Mr Sanders: To ask the Secretary of State for Health with reference to the report of the National Rheumatoid Arthritis Society and Chartered Society of Physiotherapy, “RA and physiotherapy: a national survey”, published in October 2011, if he will take steps to improve early intervention access to physiotherapy for people with rheumatoid arthritis. [75364]

Dr Huppert: To ask the Secretary of State for Health what steps he plans to take to improve access to physiotherapy services for people with rheumatoid arthritis. [75430]

Paul Burstow: The National Rheumatoid Arthritis Society and Chartered Society of Physiotherapy “RA and physiotherapy: a national survey” provides welcome additional information for local services in considering how they might improve services for individuals with rheumatoid arthritis.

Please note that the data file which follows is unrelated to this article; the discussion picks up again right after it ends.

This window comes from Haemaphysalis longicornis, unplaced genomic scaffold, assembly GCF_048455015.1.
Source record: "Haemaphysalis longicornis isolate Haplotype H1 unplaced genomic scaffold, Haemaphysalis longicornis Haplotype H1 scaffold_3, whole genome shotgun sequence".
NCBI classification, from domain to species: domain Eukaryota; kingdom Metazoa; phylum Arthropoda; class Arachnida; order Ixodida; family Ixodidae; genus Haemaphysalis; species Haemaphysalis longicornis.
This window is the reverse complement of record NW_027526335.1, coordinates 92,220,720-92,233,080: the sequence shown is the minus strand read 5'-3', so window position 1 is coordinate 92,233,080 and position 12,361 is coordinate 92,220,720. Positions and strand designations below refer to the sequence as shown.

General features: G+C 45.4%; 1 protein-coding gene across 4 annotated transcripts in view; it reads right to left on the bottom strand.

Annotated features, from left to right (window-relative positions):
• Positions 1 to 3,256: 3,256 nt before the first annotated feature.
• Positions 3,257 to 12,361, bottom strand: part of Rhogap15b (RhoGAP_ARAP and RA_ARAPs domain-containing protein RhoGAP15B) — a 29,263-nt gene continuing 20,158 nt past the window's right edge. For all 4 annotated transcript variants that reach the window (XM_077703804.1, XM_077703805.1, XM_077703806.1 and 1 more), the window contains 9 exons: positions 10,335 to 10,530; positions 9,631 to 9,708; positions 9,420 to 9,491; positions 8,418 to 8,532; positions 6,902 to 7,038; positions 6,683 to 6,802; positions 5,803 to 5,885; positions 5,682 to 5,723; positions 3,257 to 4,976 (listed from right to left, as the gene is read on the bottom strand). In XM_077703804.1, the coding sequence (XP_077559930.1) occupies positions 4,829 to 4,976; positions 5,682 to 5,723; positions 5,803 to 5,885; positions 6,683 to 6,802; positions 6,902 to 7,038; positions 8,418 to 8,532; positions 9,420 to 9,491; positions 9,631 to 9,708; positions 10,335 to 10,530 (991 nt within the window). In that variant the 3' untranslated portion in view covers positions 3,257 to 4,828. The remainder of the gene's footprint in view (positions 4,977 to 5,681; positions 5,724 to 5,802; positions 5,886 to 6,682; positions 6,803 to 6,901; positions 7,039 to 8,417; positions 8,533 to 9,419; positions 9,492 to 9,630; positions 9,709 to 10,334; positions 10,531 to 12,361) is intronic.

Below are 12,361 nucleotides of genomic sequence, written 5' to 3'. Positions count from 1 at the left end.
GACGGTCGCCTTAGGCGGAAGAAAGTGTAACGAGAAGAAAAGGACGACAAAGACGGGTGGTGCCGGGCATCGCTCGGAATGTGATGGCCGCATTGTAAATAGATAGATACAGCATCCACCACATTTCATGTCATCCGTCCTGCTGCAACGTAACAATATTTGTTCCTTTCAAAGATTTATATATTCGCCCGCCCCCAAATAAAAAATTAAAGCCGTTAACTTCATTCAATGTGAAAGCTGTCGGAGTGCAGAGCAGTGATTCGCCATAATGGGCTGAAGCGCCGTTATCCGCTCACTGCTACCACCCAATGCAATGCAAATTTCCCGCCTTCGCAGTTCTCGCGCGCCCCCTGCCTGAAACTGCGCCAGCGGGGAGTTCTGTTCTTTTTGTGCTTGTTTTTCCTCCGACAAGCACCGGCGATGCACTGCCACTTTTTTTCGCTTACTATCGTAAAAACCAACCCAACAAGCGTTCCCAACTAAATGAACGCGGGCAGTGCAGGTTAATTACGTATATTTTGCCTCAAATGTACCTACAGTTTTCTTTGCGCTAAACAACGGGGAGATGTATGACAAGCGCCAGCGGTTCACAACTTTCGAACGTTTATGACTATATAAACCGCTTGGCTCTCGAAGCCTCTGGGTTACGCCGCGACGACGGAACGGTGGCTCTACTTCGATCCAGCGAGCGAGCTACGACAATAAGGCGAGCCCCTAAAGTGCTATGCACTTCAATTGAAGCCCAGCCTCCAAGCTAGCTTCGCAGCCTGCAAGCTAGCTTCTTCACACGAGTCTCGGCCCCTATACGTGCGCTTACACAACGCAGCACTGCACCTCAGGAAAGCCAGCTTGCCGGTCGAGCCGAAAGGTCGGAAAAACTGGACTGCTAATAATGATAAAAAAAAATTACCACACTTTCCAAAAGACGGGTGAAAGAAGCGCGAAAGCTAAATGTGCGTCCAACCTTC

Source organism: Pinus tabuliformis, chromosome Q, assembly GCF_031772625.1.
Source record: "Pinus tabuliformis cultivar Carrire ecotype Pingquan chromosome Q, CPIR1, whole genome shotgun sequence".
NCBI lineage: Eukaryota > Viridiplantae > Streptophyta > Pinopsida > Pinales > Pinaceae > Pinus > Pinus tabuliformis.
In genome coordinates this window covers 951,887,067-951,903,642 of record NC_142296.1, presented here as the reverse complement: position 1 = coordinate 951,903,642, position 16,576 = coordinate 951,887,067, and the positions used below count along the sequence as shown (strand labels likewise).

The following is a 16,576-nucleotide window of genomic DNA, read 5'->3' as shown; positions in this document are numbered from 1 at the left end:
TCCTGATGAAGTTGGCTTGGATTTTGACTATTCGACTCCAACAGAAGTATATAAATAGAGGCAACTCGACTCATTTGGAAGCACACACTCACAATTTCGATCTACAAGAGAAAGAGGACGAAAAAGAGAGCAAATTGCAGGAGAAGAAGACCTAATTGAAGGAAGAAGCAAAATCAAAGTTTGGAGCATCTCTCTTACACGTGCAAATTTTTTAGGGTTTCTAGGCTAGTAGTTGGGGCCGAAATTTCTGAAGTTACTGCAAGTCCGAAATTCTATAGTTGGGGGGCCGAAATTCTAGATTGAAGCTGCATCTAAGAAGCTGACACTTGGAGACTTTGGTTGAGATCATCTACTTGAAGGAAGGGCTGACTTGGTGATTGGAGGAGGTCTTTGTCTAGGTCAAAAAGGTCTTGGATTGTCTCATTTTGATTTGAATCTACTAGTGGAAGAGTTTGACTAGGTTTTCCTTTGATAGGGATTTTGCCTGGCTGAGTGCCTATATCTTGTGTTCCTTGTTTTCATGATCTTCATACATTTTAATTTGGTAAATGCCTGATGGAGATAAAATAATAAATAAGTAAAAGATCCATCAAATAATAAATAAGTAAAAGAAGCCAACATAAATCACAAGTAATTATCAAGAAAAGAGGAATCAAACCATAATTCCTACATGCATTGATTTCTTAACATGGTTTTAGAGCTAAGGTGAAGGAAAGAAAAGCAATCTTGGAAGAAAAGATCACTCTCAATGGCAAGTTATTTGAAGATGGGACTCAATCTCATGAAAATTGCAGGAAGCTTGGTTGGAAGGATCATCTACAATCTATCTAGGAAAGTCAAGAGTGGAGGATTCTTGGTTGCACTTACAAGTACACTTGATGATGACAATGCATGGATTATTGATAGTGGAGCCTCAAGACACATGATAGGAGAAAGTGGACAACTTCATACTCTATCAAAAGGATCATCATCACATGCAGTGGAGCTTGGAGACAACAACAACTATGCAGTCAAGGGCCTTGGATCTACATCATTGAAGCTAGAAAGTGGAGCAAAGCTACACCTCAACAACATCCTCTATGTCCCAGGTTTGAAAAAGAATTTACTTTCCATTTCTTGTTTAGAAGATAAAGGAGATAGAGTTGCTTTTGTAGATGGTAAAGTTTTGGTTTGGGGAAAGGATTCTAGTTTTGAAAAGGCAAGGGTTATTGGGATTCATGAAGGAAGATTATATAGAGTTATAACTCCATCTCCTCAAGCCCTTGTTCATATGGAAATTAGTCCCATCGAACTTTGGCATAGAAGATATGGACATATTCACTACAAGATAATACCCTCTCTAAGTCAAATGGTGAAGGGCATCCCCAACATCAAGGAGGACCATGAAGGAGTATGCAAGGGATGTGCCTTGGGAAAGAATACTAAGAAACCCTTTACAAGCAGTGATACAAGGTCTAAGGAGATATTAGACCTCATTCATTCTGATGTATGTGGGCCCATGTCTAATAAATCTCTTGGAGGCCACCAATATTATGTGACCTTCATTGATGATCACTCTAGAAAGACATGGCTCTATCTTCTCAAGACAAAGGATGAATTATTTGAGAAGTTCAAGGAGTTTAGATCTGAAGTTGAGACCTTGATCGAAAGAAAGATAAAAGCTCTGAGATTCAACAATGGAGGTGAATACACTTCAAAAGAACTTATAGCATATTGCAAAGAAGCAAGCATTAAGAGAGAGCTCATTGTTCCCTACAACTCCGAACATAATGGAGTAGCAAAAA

There have been a number of initiatives to improve access to physiotherapy and other allied health professional (AHP) services. These include:

The self-referral to physiotherapy pilots which supported the findings from research in Scotland. The pilots identified a number of benefits including earlier presentation and supporting self-care by empowering patients to be more actively involved in managing their condition. Information about this project can be found in the “Self-referral pilots to musculoskeletal physiotherapy and the implications for improving access to other AHP services”:

[email protected][email protected]/documents/digitalasset/dh_116358.pdf

Information from APH Referral to Treatment data collection will enable AHPs, including physiotherapists,

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to innovate to improve services. The “Allied Health Professional Referral to Treatment guide” can be found at: